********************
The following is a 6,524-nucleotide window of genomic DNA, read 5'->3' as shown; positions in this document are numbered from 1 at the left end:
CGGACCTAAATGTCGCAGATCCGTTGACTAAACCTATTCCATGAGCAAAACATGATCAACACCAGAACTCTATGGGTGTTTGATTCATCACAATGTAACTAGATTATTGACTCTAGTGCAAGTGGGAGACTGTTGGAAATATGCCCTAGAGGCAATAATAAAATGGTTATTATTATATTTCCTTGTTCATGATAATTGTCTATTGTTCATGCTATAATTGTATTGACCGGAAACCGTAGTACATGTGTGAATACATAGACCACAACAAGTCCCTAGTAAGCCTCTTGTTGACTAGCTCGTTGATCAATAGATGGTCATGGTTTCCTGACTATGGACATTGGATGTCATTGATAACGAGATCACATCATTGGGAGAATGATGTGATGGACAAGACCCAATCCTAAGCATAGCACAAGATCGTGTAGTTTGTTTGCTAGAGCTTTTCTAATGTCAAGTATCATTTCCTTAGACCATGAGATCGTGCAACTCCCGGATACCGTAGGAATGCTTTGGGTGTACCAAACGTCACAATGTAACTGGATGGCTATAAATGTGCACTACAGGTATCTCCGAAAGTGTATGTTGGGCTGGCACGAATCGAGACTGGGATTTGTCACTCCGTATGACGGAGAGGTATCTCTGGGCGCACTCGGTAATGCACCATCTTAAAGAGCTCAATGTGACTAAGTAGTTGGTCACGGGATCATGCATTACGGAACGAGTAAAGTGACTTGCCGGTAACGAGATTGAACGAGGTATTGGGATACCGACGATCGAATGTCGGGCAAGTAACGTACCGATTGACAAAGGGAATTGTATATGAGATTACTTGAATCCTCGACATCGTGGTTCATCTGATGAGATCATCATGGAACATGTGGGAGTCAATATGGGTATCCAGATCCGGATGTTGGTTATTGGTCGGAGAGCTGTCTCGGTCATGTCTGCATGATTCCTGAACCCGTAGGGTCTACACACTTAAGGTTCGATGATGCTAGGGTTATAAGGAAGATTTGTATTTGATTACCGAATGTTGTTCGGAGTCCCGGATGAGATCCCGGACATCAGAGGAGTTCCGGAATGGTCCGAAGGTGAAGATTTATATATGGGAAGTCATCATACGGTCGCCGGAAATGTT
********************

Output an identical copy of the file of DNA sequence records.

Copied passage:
The following is a 6,524-nucleotide window of genomic DNA, read 5'->3' as shown; positions in this document are numbered from 1 at the left end:
CGGACCTAAATGTCGCAGATCCGTTGACTAAACCTATTCCATGAGCAAAACATGATCAACACCAGAACTCTATGGGTGTTTGATTCATCACAATGTAACTAGATTATTGACTCTAGTGCAAGTGGGAGACTGTTGGAAATATGCCCTAGAGGCAATAATAAAATGGTTATTATTATATTTCCTTGTTCATGATAATTGTCTATTGTTCATGCTATAATTGTATTGACCGGAAACCGTAGTACATGTGTGAATACATAGACCACAACAAGTCCCTAGTAAGCCTCTTGTTGACTAGCTCGTTGATCAATAGATGGTCATGGTTTCCTGACTATGGACATTGGATGTCATTGATAACGAGATCACATCATTGGGAGAATGATGTGATGGACAAGACCCAATCCTAAGCATAGCACAAGATCGTGTAGTTTGTTTGCTAGAGCTTTTCTAATGTCAAGTATCATTTCCTTAGACCATGAGATCGTGCAACTCCCGGATACCGTAGGAATGCTTTGGGTGTACCAAACGTCACAATGTAACTGGATGGCTATAAATGTGCACTACAGGTATCTCCGAAAGTGTATGTTGGGCTGGCACGAATCGAGACTGGGATTTGTCACTCCGTATGACGGAGAGGTATCTCTGGGCGCACTCGGTAATGCACCATCTTAAAGAGCTCAATGTGACTAAGTAGTTGGTCACGGGATCATGCATTACGGAACGAGTAAAGTGACTTGCCGGTAACGAGATTGAACGAGGTATTGGGATACCGACGATCGAATGTCGGGCAAGTAACGTACCGATTGACAAAGGGAATTGTATATGAGATTACTTGAATCCTCGACATCGTGGTTCATCTGATGAGATCATCATGGAACATGTGGGAGTCAATATGGGTATCCAGATCCGGATGTTGGTTATTGGTCGGAGAGCTGTCTCGGTCATGTCTGCATGATTCCTGAACCCGTAGGGTCTACACACTTAAGGTTCGATGATGCTAGGGTTATAAGGAAGATTTGTATTTGATTACCGAATGTTGTTCGGAGTCCCGGATGAGATCCCGGACATCAGAGGAGTTCCGGAATGGTCCGAAGGTGAAGATTTATATATGGGAAGTCATCATACGGTCGCCGGAAATGTT